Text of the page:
Smoking ban ‘helped drive spike in violence at prison’

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A smoking ban has been identified as a factor behind a sharp rise in violence at one of Britain’s oldest jails, according to an inspection report.

Senior staff at HMP Leicester also attributed a spike in assaults to an influx of younger inmates and the availability of drugs formerly known as legal highs.

Inspectors said the number of recorded violent incidents at the establishment was higher than at other local prisons, and substantially higher than when it was last assessed in 2015.

In the six months prior to the latest visit, there had been 56 prisoner-on-prisoner assaults, 28 fights, and 73 assaults on staff.

Violence stabilised or fell during 2016 but then rose “dramatically” last summer, with another surge recorded in November, HM Inspectorate of Prisons said.

The watchdog’s report noted: “Managers attributed this rise to a combination of the smoking ban, an influx of younger prisoners from HMP Glen Parva and the influence of new psychoactive drugs.”

A ban on smoking in jails has been phased in since the beginning of 2016 and 102 establishments in England and Wales are now smoke-free.

A Prison Service spokesman said: “We’re committed to a smoke-free estate and all closed prisons are now following this policy, reducing the risk of second-hand smoke to staff and prisoners.

“This large-scale project has been carefully managed and no incidents in the last year where national resources were deployed were caused by the smoking ban.”

New psychoactive substances (NPS), which were known as legal highs until the introduction of a blanket ban in 2016, have been identified as a key driver behind the record levels of violence in prisons.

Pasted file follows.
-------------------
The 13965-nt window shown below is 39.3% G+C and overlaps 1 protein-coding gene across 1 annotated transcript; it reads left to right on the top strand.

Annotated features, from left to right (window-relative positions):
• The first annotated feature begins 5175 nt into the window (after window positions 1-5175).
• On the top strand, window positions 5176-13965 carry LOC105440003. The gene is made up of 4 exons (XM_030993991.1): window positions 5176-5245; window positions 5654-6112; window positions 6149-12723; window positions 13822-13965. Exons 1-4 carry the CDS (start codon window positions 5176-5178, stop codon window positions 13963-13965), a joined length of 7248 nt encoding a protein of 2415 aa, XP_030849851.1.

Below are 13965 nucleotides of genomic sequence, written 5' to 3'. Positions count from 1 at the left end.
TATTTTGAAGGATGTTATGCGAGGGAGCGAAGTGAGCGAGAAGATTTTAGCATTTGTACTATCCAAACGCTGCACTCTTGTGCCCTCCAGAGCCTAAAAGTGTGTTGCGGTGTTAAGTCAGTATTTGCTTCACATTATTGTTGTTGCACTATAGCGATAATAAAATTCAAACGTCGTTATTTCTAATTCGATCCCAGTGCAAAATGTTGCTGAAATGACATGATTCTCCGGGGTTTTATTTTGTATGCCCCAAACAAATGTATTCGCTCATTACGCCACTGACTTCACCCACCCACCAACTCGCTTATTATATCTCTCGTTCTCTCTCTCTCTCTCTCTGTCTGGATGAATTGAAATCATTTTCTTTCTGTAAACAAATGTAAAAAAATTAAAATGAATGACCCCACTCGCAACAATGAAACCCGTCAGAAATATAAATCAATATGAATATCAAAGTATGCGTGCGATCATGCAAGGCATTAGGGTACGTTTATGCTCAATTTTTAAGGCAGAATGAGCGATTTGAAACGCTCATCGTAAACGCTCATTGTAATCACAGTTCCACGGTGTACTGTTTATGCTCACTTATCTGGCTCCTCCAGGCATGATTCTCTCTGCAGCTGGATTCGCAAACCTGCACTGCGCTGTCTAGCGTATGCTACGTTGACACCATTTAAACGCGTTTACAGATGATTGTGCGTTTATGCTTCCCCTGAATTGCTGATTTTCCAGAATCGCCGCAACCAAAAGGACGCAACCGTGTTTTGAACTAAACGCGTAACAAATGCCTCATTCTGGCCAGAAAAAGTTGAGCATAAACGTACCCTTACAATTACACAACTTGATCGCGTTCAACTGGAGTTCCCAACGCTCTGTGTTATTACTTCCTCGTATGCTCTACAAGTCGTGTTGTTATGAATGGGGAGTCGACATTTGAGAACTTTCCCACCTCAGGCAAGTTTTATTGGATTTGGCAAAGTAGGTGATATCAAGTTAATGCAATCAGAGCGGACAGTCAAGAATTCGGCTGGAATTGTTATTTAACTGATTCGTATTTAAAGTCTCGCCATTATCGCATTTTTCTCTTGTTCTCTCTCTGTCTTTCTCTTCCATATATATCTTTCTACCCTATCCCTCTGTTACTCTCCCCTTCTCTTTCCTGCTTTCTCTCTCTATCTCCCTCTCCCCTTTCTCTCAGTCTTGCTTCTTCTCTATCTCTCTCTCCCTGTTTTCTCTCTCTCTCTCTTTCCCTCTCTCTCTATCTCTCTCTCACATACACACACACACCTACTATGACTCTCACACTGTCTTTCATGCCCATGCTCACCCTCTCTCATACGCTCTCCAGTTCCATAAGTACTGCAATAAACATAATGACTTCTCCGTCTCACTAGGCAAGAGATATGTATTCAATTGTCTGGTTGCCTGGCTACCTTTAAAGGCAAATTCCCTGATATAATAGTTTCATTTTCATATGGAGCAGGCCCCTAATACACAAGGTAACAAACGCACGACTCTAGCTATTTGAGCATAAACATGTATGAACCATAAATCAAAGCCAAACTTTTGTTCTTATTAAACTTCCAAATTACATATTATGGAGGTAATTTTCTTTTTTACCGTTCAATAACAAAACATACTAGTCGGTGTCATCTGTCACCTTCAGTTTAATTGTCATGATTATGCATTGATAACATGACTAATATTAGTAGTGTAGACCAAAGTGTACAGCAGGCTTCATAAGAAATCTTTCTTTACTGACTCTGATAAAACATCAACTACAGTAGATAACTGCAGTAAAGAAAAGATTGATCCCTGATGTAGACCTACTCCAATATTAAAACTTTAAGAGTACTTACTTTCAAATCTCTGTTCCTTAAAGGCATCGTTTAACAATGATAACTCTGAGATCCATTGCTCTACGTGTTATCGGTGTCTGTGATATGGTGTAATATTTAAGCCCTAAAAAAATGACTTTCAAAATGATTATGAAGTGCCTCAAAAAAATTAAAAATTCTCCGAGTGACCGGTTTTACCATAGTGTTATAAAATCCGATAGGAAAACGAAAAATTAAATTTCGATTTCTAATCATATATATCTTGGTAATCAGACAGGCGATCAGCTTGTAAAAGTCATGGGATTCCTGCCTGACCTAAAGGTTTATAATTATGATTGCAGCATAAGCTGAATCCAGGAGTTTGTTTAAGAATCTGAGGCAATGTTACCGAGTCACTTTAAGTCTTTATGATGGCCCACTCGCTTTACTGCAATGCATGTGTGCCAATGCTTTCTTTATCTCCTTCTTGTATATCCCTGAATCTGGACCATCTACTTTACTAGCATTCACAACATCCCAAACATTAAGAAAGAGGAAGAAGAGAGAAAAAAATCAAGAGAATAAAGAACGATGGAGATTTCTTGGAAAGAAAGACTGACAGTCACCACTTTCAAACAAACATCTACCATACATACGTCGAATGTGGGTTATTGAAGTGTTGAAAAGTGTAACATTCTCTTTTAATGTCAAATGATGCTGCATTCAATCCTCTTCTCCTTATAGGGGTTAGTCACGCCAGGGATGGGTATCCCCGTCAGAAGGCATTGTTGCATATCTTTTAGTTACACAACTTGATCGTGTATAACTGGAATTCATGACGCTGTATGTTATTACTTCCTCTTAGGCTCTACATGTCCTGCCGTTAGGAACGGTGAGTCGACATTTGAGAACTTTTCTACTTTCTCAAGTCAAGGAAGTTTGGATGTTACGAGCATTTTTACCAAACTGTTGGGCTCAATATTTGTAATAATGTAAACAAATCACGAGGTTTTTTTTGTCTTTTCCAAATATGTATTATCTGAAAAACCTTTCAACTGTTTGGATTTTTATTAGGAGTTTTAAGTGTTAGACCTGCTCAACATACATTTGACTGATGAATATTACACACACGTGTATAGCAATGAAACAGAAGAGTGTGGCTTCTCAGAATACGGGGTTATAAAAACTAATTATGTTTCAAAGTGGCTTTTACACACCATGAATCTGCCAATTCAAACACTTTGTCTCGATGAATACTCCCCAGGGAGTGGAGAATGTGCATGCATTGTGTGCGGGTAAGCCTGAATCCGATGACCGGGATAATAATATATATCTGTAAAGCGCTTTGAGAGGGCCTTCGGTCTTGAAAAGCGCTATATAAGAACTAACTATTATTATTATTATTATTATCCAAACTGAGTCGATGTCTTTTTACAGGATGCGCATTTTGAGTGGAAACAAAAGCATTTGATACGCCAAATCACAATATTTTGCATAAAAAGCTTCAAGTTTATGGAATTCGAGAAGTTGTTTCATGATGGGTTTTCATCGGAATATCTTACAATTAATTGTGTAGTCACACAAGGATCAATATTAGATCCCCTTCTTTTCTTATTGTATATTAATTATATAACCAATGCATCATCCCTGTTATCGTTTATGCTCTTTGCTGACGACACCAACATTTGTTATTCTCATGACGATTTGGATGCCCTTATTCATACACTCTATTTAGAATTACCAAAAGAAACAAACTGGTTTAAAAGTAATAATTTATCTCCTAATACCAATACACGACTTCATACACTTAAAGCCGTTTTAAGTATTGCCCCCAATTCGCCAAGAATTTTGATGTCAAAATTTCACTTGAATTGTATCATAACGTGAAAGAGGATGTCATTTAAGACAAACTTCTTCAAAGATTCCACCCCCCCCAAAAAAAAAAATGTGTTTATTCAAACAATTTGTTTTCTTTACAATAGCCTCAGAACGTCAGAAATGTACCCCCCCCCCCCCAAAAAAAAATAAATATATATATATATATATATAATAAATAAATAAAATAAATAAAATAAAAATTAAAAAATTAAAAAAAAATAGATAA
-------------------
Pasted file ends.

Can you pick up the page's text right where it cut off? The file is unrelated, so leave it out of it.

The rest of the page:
Referring to the drugs, the report on Leicester said: “These generally refer to synthetic cannabinoids, a growing number of man-made mind-altering chemicals that are either sprayed on dried, shredded plant material or paper so they can be smoked or sold as liquids to be vaporised and inhaled in e-cigarettes and other devices.”

While there had been improvements in control and supervision of inmates, there were some “clear failings” in perimeter and procedural security, the inspectorate found.

Internal gates were often left unlocked, and plans to cover an exercise yard close to the prison wall to prevent “throw-overs” had been outstanding for around 18 months.

HMP Leicester, a small men’s prison which first opened in 1828, held 308 inmates at the time of the latest inspection in January.

Peter Clarke, the chief inspector of prisons, said that while the jail was “still not safe enough”, there had been “significant improvements” across many areas.

He said the prison had become more respectful and the wings were much calmer.

The report praised the “excellent” range of extra-curricular activities put on at the jail, including a Dragons’ Den-style event.

Michael Spurr, chief executive of Her Majesty’s Prison & Probation Service, said: “Significant work has been done to improve safety and conditions at HMP Leicester and I’m pleased that the progress made has been highlighted in this report.”

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